Changes to the Canada Labour Code happening September 1, 2019

by | Aug 28, 2019 | For Employers

Federally regulated employers should be aware that various changes to the Canada Labour Code are set to be in place as of September 1st, 2019. As this date is quickly approaching, it is vital that employers familiarize themselves with these amendments and begin implementing them into their practice to ensure continued compliance with the Code.

Some of the essential modifications are summarized below. 


Personal Leave

Employees will have the right to take up to five days of personal leave per calendar year for the following reasons:

  • To treat an illness or injury;
  • To carry out responsibilities relating to the health and care of a family member or to carry out responsibilities related to the education of a family member under the age of 18;
  • To address an emergency either personal or family related;
  • To attend their citizenship ceremony under the Citizenship Act; and
  • Any other reason set by regulation 

Those employees that have been employed for a minimum of three consecutive months with the same employer would receive pay for three of the five days. 

Medical Leave

Employees are entitled to receive up to 17 weeks of medical leave in the case of personal illness or injury, organ or tissue donation, or to attend medical appointments scheduled during work hours. For medical leaves totaling three days or longer, the employee, at the employer’s request, must provide a certificate issued by a health care practitioner verifying that the employee was unable to work. Where possible, employees must provide at least four weeks of written notice to employers to inform them of their intent to take a medical leave.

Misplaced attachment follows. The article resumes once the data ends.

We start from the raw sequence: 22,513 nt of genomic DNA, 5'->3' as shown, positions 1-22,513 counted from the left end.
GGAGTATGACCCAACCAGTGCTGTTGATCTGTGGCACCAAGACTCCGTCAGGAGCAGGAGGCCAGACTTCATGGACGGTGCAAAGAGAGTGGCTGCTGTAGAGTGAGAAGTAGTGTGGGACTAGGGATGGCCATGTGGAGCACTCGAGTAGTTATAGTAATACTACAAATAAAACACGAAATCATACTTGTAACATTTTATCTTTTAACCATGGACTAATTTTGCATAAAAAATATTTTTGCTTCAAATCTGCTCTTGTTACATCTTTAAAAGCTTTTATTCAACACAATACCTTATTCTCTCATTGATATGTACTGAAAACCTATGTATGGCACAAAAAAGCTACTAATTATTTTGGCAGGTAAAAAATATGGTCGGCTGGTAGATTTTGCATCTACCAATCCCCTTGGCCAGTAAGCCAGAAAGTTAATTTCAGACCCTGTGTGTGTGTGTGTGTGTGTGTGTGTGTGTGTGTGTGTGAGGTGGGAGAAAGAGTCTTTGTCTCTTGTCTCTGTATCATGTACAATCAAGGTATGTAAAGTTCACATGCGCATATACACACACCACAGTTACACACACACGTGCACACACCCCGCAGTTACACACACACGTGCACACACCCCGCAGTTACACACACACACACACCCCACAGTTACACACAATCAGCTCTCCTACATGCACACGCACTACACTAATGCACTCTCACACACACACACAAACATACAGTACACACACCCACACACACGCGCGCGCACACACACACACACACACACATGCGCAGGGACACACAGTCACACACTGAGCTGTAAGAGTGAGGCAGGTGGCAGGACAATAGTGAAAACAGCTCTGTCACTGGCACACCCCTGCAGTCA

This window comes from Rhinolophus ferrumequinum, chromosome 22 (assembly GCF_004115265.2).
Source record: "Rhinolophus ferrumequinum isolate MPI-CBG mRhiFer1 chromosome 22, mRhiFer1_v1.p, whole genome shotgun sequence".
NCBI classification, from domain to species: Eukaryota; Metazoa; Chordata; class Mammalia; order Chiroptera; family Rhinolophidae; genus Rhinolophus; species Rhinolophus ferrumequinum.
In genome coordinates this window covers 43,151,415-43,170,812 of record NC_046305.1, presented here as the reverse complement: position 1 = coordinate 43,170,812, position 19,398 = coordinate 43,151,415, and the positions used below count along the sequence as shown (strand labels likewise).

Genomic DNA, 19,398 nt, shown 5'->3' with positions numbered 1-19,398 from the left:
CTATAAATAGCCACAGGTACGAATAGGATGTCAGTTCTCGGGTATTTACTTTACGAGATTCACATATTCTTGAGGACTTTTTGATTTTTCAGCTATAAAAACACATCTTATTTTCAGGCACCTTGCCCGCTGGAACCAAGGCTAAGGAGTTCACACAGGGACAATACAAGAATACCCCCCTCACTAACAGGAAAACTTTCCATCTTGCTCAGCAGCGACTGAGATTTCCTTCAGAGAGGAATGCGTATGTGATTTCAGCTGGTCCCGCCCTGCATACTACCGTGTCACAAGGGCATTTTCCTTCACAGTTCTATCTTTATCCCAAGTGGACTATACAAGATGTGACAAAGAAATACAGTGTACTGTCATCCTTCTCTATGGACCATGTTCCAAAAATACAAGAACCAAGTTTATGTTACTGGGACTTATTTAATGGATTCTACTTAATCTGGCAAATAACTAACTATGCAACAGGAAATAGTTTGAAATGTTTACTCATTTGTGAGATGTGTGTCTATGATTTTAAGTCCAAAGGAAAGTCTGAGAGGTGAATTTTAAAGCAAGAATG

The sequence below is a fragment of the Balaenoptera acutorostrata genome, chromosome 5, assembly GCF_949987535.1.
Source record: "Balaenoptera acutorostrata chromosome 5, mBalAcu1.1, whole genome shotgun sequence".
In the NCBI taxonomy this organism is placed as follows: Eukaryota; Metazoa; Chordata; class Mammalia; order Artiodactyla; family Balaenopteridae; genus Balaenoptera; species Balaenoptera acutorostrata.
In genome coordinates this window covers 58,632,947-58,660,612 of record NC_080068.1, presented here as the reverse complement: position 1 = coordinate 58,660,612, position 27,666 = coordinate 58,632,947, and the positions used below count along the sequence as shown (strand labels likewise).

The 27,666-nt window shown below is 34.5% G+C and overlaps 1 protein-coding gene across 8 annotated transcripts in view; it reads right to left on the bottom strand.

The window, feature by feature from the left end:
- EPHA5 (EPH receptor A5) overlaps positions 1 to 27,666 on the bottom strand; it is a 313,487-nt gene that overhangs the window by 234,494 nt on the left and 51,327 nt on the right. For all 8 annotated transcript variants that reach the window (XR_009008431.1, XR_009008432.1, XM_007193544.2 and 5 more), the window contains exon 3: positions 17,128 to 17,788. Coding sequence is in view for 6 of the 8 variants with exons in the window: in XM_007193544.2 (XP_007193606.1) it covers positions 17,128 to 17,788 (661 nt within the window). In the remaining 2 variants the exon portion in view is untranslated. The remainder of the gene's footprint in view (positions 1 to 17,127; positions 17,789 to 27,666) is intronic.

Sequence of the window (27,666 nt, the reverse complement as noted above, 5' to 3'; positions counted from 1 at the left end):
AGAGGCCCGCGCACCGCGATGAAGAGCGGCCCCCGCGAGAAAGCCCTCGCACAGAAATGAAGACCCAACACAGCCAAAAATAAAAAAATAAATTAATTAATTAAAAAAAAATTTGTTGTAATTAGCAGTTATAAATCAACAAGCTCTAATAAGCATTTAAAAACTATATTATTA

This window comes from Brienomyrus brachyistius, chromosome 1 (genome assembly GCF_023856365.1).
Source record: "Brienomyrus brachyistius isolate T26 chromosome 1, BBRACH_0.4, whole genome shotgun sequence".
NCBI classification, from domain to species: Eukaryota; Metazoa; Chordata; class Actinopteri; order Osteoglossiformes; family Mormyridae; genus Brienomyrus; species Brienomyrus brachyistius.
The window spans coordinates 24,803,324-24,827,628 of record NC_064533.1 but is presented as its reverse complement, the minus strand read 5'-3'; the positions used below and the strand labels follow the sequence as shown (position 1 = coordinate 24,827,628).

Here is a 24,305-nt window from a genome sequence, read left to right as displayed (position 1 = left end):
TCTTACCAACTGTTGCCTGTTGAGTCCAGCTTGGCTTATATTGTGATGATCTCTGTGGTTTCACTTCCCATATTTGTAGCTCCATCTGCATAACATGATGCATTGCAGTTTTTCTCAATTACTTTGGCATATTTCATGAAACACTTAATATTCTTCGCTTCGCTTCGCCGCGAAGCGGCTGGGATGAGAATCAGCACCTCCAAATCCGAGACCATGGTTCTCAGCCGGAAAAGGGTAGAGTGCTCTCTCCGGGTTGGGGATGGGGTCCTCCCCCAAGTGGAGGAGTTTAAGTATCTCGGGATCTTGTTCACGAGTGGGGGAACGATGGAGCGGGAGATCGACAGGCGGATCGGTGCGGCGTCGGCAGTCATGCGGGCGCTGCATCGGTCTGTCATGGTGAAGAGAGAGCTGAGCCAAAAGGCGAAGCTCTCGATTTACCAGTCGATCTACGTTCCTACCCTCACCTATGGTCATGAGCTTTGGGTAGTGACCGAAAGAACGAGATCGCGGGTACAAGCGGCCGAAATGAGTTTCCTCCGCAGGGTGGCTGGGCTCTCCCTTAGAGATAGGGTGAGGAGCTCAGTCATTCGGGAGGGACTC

Family Violence Leave

Employees will also be allowed to take a leave of up to ten days where they are a victim of family violence or parent a child that is a victim of said violence. No leave will be available for employees that have been charged with an offence connected to the violence or if they are offender of the violence. Those employees that have been employed for a minimum of three consecutive months with the same employer would receive pay for five of the ten days.  

Bereavement Leave

Bereavement leave will be extended from three to five days per year. This leave can be extended further with employer approval. Employees working for three consecutive months or longer would be entitled to receive pay for three of the five days. 

Traditional Aboriginal Practice Leave 

Employers must provide employees who are Aboriginal persons with up to five days of leave where the employee has worked for three consecutive months and requires the leave to engage in a traditional Aboriginal practice. 


Mandatory break after 5 hours of consecutive work 

Employees are entitled to an unpaid break of 30 minutes upon working for five hours consecutively. This period must be paid if the employer requires the employee to be accessible while they are on break. There is an exception in the case of unforeseeable emergencies. 

Break for medical reasons/nursing 

Employees are also entitled to receive an unpaid break when required for medical reasons. Moreover, employees must also be given breaks to allow them to nurse or express breast milk. 

Change of Shifts/Work Schedules 

Shift changes 

If an employer wishes to change or add to an employee’s shift or period, a 24 hour written notice must be provided to the employee before the date of the shift change or addition. The exception to this 24-hour period are situations where the employer had to change or add to the employee’s shift as a result of an emergency that was reasonably unforeseen by the employer. This rule would also not apply to any requests for a change or addition of a shift of a period initiated by the employee.